A new study finds that people with depression in early adulthood are 73% more likely to develop dementia in later years.
Depression May Lead to Dementia
Researchers from the University of California gathered over 15,000 respondents from different age groups between 20 and 89. Results of the study suggest that people diagnosed and or experiencing symptoms of depression in their 20s are nearly 75 percent more likely to experience cognitive decline when they reach seniority in life. Results also showed the risk of dementia for people who developed depression in late adulthood or middle age with a chance of 43 percent; however, the risk was not as high as those in early adulthood.
The researchers mentioned that depression in early adulthood was linked to lower cognition ten years after the symptoms arose. In addition, the researchers have theorized that people with depression have a high number of stress hormones such as glucocorticoids, which can alter neural plasticity in various brain regions, including the hippocampus — the part of the brain that has a significant role in learning and memory.
Dr. Kristine Yaffe, a senior author of the said study, emphasized that future work will be needed to confirm these findings. In addition, the researchers suggested that doctors should monitor the cognitive decline in their patients as the survey showed 20 percent of Americans are suffering from depression. A considerable number of individuals have experienced symptoms but are not clinically diagnosed.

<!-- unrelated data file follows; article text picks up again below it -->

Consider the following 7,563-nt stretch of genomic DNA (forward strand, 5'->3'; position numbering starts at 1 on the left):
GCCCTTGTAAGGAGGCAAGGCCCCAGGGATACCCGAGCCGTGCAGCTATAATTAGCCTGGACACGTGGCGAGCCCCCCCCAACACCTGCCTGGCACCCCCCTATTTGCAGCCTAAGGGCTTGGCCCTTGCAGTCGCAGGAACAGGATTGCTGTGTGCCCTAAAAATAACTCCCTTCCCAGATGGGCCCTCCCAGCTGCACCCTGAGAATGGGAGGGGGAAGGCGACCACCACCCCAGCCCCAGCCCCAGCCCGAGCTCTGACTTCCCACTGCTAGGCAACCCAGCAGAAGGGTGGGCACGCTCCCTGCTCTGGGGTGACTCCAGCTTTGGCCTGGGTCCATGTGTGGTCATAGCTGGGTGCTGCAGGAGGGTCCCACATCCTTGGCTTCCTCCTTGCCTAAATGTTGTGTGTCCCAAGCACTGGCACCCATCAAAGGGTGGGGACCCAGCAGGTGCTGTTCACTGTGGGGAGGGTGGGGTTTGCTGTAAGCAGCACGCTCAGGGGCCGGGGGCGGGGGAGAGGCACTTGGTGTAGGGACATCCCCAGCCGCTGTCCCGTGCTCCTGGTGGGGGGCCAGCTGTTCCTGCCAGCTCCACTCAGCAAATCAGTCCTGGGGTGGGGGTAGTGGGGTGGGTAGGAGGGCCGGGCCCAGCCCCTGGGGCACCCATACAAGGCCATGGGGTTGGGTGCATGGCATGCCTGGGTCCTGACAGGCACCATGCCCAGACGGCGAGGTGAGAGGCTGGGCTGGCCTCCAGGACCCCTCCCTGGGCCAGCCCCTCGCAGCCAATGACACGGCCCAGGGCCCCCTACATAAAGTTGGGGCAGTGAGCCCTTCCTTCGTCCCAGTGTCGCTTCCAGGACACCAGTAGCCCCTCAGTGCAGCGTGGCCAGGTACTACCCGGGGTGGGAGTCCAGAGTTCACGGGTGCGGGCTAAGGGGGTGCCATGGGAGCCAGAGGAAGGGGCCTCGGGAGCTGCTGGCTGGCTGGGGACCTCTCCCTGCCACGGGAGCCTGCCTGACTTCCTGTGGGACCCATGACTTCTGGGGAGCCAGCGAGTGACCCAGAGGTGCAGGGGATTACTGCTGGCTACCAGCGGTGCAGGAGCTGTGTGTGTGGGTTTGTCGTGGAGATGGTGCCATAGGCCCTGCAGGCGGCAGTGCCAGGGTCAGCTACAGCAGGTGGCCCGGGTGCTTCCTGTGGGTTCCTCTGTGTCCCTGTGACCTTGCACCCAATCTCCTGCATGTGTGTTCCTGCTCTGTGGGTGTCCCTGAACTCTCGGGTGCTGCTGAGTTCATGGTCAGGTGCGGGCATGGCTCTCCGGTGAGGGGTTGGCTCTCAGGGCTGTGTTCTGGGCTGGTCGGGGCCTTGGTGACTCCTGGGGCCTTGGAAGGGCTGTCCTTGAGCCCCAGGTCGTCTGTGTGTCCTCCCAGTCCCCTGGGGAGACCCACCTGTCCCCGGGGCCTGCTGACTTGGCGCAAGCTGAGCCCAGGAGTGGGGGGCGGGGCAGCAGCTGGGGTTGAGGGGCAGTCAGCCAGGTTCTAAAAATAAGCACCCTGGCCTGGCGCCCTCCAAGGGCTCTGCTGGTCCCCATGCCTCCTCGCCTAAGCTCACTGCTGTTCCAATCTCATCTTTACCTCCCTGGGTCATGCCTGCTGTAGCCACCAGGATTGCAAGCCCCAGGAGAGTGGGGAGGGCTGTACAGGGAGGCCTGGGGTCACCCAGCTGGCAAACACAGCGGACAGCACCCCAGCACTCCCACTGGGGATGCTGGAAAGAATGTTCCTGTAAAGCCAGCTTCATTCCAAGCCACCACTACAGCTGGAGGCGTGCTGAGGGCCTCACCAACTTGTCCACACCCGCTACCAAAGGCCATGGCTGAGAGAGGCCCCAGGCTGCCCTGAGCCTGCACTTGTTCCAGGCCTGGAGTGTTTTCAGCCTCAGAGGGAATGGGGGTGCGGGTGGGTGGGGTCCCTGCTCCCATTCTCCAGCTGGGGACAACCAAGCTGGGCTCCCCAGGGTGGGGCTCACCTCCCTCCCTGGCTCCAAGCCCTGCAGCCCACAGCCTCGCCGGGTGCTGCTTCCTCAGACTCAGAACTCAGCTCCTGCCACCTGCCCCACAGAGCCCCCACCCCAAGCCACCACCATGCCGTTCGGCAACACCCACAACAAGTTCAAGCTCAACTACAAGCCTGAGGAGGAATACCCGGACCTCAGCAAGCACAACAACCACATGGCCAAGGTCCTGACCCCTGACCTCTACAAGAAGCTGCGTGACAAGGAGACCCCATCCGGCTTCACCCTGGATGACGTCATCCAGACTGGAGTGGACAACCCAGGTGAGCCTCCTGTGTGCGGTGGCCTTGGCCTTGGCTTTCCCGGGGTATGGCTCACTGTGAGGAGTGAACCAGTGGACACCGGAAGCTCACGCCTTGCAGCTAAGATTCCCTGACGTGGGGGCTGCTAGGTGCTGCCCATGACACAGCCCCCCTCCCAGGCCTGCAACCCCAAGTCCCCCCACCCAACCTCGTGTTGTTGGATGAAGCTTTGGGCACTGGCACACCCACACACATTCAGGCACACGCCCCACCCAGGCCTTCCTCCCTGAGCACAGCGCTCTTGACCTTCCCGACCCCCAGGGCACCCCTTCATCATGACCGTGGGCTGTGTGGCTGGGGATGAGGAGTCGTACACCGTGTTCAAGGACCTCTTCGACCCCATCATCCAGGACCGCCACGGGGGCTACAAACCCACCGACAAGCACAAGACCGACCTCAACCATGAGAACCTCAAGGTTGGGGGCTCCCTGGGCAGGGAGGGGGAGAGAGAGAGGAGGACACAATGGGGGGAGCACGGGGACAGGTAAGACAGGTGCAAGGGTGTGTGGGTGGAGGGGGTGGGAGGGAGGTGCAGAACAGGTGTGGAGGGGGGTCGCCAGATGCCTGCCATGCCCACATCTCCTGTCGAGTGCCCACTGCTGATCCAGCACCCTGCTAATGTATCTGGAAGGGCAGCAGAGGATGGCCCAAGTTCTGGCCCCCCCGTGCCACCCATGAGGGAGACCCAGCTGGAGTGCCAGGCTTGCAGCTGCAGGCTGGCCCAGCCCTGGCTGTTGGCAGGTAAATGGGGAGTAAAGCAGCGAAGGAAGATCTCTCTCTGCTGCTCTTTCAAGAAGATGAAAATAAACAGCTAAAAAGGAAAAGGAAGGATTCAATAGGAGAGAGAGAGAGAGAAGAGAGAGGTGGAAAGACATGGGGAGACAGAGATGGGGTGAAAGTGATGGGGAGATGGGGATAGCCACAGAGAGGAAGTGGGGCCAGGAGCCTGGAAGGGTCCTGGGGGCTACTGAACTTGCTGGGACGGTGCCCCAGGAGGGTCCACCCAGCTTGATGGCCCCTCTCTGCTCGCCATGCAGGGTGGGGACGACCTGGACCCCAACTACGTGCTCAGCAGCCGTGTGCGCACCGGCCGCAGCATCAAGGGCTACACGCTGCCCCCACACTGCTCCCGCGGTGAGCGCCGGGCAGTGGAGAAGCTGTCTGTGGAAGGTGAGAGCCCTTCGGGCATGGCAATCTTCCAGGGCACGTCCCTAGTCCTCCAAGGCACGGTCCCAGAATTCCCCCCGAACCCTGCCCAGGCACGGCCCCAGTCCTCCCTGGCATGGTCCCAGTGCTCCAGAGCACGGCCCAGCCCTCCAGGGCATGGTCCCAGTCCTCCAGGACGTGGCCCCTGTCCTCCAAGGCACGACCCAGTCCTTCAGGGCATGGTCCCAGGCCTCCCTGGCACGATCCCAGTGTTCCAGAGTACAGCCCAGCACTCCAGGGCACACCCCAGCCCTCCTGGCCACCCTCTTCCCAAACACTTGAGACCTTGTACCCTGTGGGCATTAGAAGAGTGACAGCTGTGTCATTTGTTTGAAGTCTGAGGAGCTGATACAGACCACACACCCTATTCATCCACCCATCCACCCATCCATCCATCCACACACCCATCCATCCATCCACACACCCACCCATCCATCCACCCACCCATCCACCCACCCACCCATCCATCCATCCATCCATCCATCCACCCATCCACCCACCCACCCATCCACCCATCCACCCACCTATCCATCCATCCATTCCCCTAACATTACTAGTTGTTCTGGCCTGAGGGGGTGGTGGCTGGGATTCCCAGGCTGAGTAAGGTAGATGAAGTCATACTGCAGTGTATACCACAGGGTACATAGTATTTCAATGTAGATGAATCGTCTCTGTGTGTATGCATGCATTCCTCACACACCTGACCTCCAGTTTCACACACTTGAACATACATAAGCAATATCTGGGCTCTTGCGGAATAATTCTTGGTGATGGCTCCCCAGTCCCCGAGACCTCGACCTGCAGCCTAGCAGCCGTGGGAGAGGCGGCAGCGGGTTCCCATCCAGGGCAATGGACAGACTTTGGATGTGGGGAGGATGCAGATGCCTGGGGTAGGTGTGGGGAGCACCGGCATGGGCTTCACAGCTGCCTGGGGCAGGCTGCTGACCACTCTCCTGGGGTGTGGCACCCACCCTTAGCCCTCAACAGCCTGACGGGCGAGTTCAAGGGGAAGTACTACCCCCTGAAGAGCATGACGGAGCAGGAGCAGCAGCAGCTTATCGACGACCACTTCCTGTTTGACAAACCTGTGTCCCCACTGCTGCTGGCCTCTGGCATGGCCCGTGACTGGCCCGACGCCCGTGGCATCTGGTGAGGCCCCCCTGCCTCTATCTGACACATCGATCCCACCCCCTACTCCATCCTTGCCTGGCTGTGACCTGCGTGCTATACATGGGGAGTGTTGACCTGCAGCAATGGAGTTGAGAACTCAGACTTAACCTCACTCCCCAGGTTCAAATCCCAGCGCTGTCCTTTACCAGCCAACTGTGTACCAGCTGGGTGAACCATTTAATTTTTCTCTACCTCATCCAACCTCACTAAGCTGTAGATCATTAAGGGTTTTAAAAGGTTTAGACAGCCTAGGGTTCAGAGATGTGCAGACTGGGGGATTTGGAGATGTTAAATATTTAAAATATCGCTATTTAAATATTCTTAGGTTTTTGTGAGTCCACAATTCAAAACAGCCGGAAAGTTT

What is Alzheimer’s Disease?
Alzheimer’s disease is the most common type of dementia. It is a progressive disease that slowly destroys memory and cognitive abilities. Alzheimer’s disease affects various brain regions that control a person’s thoughts, memory, and language. According to researchers from the University of California, Alzheimer’s is the cause of 60 percent to 70 percent of cases of dementia.
Common signs and symptoms of Alzheimer’s disease include difficulty in remembering and recognizing people, disorientation, mood and behavioral changes, suspicion about family, friends and professional caregivers, difficulty speaking, swallowing and walking. There is no known cure for Alzheimer’s, but experts suggest physical exercise, social interaction, and adding brain-boosting omega-3 fats to your diet are some of the ways to prevent or slow down the onset of symptoms.